This is how my mom would wake my brothers and me when we were little: She’d turn the light on in the hallway, enter the room quietly, place her hand softly on our heads, and whisper, “Wakey wakey.”
This is how my dad would wake us: He’d stand tall in the doorway, flip on the overhead light, and speak in a theater-voice: “Rise and shine, me lucky lads! You’ve never had a better opportunity!” And on some days, the alternate line: “Wake up! Tee-tee! The world’s on fire!”
Waking up is a metaphor for spiritual enlightenment. We’re sleeping, we’re clueless, we’re susceptible to lies, we’d sell our very birthright for a bowl of porridge or crucify the Beloved and not even know we’d done it. And then we awaken, are awakened. Abruptly or gently. To reality, to truth, to ourselves, to God.
The Buddha is said to have responded to a series of “Who are you?” questions – “Are you a god?” “Are you a healer?” “Are you a teacher?” — with the answer: “I am awake.”
And Christians, today, on the first Sunday of Advent, heard Paul saying, “Now is the moment for you to wake from sleep,” and Jesus imploring us to “Stay awake.”
Most of us are ambivalent about being awake. On the one hand, being awake means we experience the height and breadth and depth of Love in all things – all things — and are One with it, which is a-maz-ing. But on the other, being awake means we also experience the suffering of Love, the heartache and bodyache of Love, in all things — people, animals, plants, air, water, soil – and it becomes impossible to ignore, and that – be honest – is kind of a pain.
Being awake is a mixed bag in this way, too: the face we wear for the world becomes unnecessary and un-wearable. This is a liberating and exhilarating experience, for a while, anyway. Until suddenly it’s not, at which point we feel exposed, vulnerable, and ashamed, and want our mask back.
One consequence of this ambivalence is that being awake, like everything else in the spiritual life, is not a permanent condition. We wake, we sleep, we wake again, we sleep again. I’m awake some of the time, I think, at least to a degree, but I’m also facedown and drooling on my desk a lot.
Being awake is a bit more do-able and sustainable in the company of others who are awake. It seems to help to be among people (and other creatures) who are curious, humble, truthful, rooted, reaching (trees are rooted and reaching), grateful, grieving, brave, embodied, mindful, powerful, delighted, amused, clear-eyed, and open-hearted.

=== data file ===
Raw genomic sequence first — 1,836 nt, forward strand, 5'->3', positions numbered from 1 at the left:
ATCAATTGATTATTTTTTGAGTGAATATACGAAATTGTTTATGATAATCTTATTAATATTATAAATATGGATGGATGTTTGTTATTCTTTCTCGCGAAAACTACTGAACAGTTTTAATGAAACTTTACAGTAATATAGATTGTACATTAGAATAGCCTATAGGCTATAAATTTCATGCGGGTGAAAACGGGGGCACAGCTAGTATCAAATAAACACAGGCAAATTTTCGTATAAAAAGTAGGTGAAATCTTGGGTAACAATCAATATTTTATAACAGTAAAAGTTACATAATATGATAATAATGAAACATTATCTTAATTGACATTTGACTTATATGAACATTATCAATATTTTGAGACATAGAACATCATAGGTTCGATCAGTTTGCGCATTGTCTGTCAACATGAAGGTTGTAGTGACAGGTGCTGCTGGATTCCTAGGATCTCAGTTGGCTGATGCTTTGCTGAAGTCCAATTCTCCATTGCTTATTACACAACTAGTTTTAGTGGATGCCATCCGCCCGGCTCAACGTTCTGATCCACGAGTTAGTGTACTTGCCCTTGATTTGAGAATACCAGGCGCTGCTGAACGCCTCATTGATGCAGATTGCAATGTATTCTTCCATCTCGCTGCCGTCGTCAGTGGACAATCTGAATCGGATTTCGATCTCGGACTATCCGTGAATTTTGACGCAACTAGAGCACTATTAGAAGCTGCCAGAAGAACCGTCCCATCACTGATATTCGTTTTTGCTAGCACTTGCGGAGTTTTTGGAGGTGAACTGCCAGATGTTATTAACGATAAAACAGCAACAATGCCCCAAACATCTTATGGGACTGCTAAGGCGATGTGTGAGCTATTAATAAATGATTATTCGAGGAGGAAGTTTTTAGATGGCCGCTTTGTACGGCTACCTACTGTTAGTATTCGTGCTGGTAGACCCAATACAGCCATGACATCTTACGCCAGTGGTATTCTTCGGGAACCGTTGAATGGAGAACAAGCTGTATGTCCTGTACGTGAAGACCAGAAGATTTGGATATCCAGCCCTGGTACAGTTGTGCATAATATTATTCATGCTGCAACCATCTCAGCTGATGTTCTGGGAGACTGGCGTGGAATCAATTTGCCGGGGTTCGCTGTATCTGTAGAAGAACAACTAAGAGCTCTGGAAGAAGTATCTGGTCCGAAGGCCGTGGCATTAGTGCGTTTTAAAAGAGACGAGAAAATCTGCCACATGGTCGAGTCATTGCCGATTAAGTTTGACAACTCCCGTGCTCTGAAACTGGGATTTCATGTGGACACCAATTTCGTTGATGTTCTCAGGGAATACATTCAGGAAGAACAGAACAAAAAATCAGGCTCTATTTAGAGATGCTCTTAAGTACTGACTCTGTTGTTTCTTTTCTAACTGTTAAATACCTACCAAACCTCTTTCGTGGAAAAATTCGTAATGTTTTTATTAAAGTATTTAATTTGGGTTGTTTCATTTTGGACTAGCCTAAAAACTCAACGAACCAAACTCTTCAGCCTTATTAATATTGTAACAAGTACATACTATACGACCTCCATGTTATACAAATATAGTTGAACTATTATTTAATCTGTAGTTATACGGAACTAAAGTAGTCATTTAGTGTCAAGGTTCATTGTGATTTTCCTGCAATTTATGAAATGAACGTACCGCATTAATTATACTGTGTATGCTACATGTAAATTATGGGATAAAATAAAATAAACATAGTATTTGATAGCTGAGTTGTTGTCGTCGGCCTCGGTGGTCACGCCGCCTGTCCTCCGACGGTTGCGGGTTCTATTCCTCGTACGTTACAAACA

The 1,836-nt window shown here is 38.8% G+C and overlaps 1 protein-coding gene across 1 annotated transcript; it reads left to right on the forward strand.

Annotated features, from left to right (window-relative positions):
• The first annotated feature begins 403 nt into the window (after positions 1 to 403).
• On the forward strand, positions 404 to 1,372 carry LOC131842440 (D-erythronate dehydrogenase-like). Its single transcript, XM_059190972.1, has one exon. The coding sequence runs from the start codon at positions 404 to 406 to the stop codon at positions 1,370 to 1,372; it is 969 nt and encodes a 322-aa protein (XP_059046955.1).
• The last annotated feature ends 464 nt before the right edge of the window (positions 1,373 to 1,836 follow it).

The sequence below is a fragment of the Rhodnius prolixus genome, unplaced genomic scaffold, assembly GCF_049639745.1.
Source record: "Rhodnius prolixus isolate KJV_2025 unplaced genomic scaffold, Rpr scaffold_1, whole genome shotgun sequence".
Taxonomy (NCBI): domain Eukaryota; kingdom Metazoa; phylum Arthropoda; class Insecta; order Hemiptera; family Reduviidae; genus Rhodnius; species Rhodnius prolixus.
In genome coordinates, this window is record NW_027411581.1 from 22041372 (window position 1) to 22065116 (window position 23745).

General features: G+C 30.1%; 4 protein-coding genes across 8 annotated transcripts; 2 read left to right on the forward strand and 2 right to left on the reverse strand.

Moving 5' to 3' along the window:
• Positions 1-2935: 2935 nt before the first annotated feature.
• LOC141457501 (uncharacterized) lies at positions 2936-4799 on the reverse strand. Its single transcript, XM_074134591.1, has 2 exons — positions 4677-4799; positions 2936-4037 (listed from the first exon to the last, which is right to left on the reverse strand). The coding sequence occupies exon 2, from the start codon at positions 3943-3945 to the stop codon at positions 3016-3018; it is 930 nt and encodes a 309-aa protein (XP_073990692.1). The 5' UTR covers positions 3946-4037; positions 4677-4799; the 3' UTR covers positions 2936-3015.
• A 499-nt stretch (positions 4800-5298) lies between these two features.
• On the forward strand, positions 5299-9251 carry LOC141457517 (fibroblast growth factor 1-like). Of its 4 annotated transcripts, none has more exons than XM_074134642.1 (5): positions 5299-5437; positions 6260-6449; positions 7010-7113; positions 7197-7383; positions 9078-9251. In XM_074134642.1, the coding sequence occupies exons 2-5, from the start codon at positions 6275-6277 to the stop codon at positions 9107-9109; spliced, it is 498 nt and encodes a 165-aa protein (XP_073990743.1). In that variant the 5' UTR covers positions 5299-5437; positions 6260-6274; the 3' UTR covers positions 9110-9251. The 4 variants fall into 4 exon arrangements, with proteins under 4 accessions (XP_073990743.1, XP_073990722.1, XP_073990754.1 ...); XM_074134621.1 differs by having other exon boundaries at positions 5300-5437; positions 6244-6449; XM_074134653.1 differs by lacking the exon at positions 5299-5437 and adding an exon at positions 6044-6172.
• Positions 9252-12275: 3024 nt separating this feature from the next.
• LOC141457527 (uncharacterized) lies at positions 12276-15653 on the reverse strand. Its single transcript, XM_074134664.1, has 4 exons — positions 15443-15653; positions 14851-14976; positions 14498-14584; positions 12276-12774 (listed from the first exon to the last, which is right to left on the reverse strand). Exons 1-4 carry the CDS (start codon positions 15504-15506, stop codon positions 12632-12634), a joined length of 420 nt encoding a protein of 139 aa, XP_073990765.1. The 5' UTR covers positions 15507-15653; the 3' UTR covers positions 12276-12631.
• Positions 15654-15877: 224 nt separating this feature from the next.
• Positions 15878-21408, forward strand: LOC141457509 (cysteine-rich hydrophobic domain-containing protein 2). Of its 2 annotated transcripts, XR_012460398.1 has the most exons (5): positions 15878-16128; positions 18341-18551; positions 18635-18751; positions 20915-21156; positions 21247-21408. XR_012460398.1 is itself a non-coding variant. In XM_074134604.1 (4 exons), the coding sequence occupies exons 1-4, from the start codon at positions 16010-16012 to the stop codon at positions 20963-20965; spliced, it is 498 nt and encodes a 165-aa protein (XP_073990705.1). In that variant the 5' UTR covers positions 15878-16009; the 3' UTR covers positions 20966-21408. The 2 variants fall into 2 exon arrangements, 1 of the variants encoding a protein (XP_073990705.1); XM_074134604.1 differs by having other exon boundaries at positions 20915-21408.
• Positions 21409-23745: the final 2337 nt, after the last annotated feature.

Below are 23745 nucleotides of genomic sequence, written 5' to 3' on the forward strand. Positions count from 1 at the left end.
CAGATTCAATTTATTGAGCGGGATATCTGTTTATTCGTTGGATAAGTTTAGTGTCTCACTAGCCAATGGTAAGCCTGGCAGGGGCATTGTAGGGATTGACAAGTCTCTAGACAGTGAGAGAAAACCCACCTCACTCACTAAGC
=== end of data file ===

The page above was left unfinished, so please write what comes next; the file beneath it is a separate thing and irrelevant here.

And most of us know the things that support and sustain awakeness. Walking in the woods. Reading a sacred text. Throwing a ball back and forth. Offering kindness and hospitality. Experiencing some work or moment of art. Moving intentionally towards brokenness, suffering, and injustice. Eating a meal with someone you love. Making love with someone you love. Traveling someplace you’ve never been. Returning to someplace sacred. Being thankful. Playing with children. Making music, hearing music, dancing, or engaging in some other form of worship. Praying. Meditating. Laughing. Sweating. Making something.
There are times we need a high-alarm wake-up call like my dad would deliver. Opportunity’s knocking! The world’s in trouble! Let’s go!
But a lot of us got one of those on November 8, I think, and for a while we might need a mother to wake us. We need to wake up, for sure, and get up. The world is on fire, and we need people who can work with fire, people whose nervous systems are regulated and voices are smooth and who know how to use themselves as instruments of peace. This is so hard to do, to move toward fire without my own hair catching fire, too. But we need a few less linebackers waiting on the ball to be snapped and a few more singers waiting on the downbeat.
Last night Jeanine and I watched a documentary about the musical Hamilton, which I hear is highly underrated. There’s a moment in the film when Lin-Manuel Miranda says this: “I’m just trying to keep my eyes open and live it as slowly as possible.”
That’s it, isn’t it? Keep awake. And slow down.